I am standing in line at Starbucks, in line for the bathroom. There are two bathrooms and I am the only one in line. A girl approaches me and quickly looks irritated, taking in the situation. “Line up?” she asks, slightly rolling her eyes. I nod and smile at her. It’s not that bad when there is only one person ahead of you to use the bathroom. She shrugs and reaches into her purse to pull out her phone. Immediately she is texting.
I resist the urge to do the same, but also know that my husband is currently is using my phone. I don’t have my phone within reach. I wonder about how easily we are distracted, or feel the need to be distracted, as I stand in line. For those two minutes I try to relax, to breathe and to remember there is nothing else I need to do right now, nothing that needs to be done right in that minute.
I spend a lot of my time worrying and planning what to do next. With kids and work and life there is a schedule of how we do things. I find I spend a lot of my time trying to figure out how to do the next thing, but also stressing about it in anticipation. On vacation, I find that six o’clock can roll around and I am barely aware of it. At home, this is my witching hour: the kids need to be fed before they implode, homework needs to be done, I need to get out and run (if I haven’t already), and I am already thinking about lunches for the next day and what the morning will bring.
These thoughts flash through my mind as I am standing in line for the Starbuck’s bathroom and I realize that we can make changes in our lives for ourselves. We don’t need to be on our phones all the time to distract ourselves. I am as much a victim of this as anyone, but I realize I have trained myself to do this. I have taught myself that at every spare minute I will check my phone/email/texts to fill in the time. I am not multi-tasking, I am creating a task as I do this.
I think that when you are out of your routine it’s the easiest and best time to make changes in your life. Nothing dramatic or drastic, but a shift or change in approach can work wonders to bring back with you to your everyday. For me, I realize that I don’t look at things very positively most of the time. Never mind everyone else, I could be more positive with myself for starters.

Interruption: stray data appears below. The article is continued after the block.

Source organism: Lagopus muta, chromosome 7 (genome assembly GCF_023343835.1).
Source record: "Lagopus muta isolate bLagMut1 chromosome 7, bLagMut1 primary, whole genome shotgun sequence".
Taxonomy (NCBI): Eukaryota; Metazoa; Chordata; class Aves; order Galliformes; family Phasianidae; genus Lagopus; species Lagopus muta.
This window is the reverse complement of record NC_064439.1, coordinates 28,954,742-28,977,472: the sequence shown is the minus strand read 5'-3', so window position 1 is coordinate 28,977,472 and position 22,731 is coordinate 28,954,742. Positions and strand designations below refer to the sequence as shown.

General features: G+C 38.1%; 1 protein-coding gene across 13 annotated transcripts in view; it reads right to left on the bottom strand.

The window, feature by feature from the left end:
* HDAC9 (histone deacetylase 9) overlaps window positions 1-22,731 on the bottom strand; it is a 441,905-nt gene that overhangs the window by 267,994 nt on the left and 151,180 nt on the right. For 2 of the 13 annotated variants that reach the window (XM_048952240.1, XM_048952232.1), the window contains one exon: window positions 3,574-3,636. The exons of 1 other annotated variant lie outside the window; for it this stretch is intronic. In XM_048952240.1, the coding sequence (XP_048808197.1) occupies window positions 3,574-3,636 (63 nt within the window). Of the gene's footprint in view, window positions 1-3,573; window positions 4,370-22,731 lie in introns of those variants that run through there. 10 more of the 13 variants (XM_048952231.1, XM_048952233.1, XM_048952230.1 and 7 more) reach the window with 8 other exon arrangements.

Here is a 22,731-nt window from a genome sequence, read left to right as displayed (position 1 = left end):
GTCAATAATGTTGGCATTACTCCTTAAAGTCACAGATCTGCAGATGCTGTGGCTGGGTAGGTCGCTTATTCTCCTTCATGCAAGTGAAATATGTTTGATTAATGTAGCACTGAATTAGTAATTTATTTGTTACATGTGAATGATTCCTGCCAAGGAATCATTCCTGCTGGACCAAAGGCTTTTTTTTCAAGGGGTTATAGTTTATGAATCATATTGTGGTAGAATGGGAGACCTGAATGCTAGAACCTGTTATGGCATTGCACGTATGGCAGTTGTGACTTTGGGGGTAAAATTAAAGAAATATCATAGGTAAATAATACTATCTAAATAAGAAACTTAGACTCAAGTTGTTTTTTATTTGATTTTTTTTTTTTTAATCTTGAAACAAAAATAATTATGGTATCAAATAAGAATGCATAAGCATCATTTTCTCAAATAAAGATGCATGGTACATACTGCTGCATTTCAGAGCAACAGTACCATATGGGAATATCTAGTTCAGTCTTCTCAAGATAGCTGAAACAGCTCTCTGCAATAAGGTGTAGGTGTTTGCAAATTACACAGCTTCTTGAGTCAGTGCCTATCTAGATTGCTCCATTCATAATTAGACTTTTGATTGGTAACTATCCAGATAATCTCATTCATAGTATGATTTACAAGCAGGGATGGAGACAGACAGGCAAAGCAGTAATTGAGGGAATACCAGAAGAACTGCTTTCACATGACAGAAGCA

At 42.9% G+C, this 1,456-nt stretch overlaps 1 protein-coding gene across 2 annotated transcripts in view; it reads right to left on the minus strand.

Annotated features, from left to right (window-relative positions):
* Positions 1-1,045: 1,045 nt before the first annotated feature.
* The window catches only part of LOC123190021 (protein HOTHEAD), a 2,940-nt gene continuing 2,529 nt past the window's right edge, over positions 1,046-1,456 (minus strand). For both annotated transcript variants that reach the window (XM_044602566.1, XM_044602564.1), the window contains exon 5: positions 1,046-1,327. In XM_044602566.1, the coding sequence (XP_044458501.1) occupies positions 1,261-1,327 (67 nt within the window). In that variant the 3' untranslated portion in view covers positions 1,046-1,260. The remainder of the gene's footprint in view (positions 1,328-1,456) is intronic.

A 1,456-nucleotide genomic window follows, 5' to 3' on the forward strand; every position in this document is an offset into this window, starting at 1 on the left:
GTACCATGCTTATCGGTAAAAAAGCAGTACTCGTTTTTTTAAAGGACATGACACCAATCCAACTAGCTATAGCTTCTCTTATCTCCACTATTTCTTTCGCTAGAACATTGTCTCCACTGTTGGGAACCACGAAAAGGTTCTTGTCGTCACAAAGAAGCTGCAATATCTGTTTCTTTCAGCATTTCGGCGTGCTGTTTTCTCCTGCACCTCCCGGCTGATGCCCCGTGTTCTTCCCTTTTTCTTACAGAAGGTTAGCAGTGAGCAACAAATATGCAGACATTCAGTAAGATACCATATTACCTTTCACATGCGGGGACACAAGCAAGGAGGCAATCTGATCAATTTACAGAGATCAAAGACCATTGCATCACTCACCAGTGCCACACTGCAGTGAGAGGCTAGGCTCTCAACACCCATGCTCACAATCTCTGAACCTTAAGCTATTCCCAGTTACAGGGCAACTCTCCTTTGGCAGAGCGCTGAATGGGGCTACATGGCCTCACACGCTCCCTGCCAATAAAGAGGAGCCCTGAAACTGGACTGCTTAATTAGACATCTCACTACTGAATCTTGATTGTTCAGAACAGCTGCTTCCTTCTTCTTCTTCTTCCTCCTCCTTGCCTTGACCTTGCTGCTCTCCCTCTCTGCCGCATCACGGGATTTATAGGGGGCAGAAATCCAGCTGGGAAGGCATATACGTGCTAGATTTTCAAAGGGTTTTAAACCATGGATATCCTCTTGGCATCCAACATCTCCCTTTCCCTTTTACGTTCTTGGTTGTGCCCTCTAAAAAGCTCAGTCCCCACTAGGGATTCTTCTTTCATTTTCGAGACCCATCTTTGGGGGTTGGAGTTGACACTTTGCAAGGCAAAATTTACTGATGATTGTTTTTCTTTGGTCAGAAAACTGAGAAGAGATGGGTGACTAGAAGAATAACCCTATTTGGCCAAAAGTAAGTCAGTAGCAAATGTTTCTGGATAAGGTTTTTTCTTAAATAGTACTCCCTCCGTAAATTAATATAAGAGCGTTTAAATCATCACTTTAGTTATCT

I was remembering today a friend who had decided to do a 10km walk to raise money for a charity. This was a few years ago, and I remember thinking that 10km was extraordinarily far and that walking it would probably take 4-5 hours, minimum. Today, in a shift of perspective, I can run 10km as a good, easy run before breakfast. I think it’s important to acknowledge how far we have come, regardless of how long it has taken to get us there. The point is, we *have* changed. We have chosen and we have improved ourselves.
I don’t need a mantra to recite to remind myself to be a certain way. I think it’s about just making a conscious decision as often as possible to see things a little differently. After a while, that small decision can become a habit. I can get easily frustrated and irritated, but maybe I don’t have to, or have to as easily. It’s like I made a decision to drive a little differently, like being in another country and driving on the other side of the road. Maybe it’s just time for me to drive against traffic.
*What would you like to change about how you view things? What attitude shift might make your life easier?